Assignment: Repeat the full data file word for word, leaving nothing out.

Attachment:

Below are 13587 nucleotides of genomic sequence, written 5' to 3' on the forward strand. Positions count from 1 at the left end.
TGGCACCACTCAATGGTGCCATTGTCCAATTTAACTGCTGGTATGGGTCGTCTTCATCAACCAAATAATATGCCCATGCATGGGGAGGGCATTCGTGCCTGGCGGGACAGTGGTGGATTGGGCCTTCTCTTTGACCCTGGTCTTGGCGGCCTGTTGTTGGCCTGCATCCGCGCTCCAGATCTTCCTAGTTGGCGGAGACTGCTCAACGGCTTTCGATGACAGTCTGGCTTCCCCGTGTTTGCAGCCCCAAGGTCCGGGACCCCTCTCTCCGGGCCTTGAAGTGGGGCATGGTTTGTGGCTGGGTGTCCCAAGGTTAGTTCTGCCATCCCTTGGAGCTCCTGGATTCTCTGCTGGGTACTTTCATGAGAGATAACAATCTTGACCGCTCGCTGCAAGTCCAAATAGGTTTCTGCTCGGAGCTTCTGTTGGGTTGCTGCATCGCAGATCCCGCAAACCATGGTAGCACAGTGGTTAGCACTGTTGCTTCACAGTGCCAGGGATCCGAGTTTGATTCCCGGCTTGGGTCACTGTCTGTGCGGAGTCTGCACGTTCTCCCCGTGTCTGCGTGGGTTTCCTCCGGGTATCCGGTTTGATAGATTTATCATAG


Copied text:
Below are 13587 nucleotides of genomic sequence, written 5' to 3' on the forward strand. Positions count from 1 at the left end.
TGGCACCACTCAATGGTGCCATTGTCCAATTTAACTGCTGGTATGGGTCGTCTTCATCAACCAAATAATATGCCCATGCATGGGGAGGGCATTCGTGCCTGGCGGGACAGTGGTGGATTGGGCCTTCTCTTTGACCCTGGTCTTGGCGGCCTGTTGTTGGCCTGCATCCGCGCTCCAGATCTTCCTAGTTGGCGGAGACTGCTCAACGGCTTTCGATGACAGTCTGGCTTCCCCGTGTTTGCAGCCCCAAGGTCCGGGACCCCTCTCTCCGGGCCTTGAAGTGGGGCATGGTTTGTGGCTGGGTGTCCCAAGGTTAGTTCTGCCATCCCTTGGAGCTCCTGGATTCTCTGCTGGGTACTTTCATGAGAGATAACAATCTTGACCGCTCGCTGCAAGTCCAAATAGGTTTCTGCTCGGAGCTTCTGTTGGGTTGCTGCATCGCAGATCCCGCAAACCATGGTAGCACAGTGGTTAGCACTGTTGCTTCACAGTGCCAGGGATCCGAGTTTGATTCCCGGCTTGGGTCACTGTCTGTGCGGAGTCTGCACGTTCTCCCCGTGTCTGCGTGGGTTTCCTCCGGGTATCCGGTTTGATAGATTTATCATAG